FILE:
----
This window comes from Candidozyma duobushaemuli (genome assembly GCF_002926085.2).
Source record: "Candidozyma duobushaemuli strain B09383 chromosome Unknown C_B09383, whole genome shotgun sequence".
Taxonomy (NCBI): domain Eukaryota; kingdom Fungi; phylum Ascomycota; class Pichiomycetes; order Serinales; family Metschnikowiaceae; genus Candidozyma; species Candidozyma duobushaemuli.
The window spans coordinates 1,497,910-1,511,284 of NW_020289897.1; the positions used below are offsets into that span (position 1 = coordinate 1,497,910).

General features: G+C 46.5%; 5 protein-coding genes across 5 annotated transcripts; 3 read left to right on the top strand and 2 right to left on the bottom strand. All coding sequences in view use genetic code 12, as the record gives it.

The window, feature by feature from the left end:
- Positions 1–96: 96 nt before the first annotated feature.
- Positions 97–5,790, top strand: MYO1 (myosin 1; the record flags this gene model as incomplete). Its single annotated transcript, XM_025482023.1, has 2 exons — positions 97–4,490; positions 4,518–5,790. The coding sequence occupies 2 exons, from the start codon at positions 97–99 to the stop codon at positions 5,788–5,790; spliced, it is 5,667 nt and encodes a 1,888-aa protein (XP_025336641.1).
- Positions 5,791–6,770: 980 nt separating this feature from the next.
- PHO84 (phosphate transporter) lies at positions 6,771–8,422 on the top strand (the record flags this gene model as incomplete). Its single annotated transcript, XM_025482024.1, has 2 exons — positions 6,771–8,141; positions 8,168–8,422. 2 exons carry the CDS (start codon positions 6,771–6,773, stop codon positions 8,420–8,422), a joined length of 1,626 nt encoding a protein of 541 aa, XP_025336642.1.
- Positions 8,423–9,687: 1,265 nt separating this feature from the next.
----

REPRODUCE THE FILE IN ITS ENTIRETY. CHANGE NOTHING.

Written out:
This window comes from Candidozyma duobushaemuli (genome assembly GCF_002926085.2).
Source record: "Candidozyma duobushaemuli strain B09383 chromosome Unknown C_B09383, whole genome shotgun sequence".
Taxonomy (NCBI): domain Eukaryota; kingdom Fungi; phylum Ascomycota; class Pichiomycetes; order Serinales; family Metschnikowiaceae; genus Candidozyma; species Candidozyma duobushaemuli.
The window spans coordinates 1,497,910-1,511,284 of NW_020289897.1; the positions used below are offsets into that span (position 1 = coordinate 1,497,910).

General features: G+C 46.5%; 5 protein-coding genes across 5 annotated transcripts; 3 read left to right on the top strand and 2 right to left on the bottom strand. All coding sequences in view use genetic code 12, as the record gives it.

The window, feature by feature from the left end:
- Positions 1–96: 96 nt before the first annotated feature.
- Positions 97–5,790, top strand: MYO1 (myosin 1; the record flags this gene model as incomplete). Its single annotated transcript, XM_025482023.1, has 2 exons — positions 97–4,490; positions 4,518–5,790. The coding sequence occupies 2 exons, from the start codon at positions 97–99 to the stop codon at positions 5,788–5,790; spliced, it is 5,667 nt and encodes a 1,888-aa protein (XP_025336641.1).
- Positions 5,791–6,770: 980 nt separating this feature from the next.
- PHO84 (phosphate transporter) lies at positions 6,771–8,422 on the top strand (the record flags this gene model as incomplete). Its single annotated transcript, XM_025482024.1, has 2 exons — positions 6,771–8,141; positions 8,168–8,422. 2 exons carry the CDS (start codon positions 6,771–6,773, stop codon positions 8,420–8,422), a joined length of 1,626 nt encoding a protein of 541 aa, XP_025336642.1.
- Positions 8,423–9,687: 1,265 nt separating this feature from the next.